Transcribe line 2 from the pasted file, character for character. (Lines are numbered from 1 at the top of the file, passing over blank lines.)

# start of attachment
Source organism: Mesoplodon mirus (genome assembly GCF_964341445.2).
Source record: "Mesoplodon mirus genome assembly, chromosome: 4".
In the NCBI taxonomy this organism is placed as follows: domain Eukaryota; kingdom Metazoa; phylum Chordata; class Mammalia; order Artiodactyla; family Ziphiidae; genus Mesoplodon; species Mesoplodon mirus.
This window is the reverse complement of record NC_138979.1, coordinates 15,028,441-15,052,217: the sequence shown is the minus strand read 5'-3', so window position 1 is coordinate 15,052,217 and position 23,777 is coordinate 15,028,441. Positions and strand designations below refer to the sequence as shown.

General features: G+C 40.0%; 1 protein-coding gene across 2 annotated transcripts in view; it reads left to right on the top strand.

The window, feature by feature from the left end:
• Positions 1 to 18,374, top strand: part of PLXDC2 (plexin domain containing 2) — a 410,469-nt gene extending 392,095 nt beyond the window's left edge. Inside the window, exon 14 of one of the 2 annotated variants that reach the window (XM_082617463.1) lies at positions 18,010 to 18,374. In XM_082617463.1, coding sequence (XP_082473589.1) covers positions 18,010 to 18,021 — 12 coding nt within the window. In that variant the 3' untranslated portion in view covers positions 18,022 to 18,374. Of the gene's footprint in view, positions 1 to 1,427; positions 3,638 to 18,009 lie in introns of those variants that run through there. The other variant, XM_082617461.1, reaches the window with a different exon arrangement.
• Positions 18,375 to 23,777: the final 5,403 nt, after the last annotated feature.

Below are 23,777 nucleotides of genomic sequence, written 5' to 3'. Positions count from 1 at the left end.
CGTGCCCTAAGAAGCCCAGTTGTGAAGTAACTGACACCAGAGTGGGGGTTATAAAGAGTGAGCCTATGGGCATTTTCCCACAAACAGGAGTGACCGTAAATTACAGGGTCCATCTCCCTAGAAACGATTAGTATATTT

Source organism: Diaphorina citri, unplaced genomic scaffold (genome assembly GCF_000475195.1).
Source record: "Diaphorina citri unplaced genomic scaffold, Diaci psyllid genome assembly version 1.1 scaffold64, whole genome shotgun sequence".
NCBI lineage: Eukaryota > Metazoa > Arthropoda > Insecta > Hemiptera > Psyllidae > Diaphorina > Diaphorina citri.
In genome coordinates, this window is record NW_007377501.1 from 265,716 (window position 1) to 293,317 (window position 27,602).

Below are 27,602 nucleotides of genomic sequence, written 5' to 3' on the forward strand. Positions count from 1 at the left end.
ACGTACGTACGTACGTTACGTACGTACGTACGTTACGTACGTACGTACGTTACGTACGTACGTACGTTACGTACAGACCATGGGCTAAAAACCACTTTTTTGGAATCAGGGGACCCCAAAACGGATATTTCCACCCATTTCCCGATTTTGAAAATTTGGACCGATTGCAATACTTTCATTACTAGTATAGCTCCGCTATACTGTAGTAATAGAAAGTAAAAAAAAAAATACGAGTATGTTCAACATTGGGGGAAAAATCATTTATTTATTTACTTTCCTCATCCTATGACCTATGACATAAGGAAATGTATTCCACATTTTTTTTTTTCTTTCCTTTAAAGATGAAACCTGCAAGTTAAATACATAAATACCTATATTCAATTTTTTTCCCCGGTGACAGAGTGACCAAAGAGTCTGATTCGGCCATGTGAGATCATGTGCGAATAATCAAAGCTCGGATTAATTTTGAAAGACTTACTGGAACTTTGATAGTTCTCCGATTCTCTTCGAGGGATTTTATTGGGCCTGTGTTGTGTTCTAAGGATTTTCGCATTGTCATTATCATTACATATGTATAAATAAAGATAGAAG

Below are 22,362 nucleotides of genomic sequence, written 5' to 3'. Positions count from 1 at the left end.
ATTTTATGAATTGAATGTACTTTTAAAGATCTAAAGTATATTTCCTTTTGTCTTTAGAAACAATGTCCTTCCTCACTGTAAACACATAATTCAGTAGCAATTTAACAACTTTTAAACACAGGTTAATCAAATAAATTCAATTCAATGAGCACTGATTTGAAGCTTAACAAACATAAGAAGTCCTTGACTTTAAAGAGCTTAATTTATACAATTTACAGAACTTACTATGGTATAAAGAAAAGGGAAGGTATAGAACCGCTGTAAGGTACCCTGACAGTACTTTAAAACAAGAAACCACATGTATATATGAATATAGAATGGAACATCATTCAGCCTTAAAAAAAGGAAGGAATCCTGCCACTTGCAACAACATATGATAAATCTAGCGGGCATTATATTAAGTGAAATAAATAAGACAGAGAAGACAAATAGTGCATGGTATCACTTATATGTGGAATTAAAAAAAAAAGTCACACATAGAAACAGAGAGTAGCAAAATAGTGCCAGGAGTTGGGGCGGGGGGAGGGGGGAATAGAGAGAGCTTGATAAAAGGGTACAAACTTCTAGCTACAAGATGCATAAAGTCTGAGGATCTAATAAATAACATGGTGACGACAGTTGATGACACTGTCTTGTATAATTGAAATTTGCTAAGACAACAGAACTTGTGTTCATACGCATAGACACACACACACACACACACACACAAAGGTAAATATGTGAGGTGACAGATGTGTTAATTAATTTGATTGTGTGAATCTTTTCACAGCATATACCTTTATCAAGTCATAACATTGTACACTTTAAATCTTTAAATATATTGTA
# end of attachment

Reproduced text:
Source record: "Mesoplodon mirus genome assembly, chromosome: 4".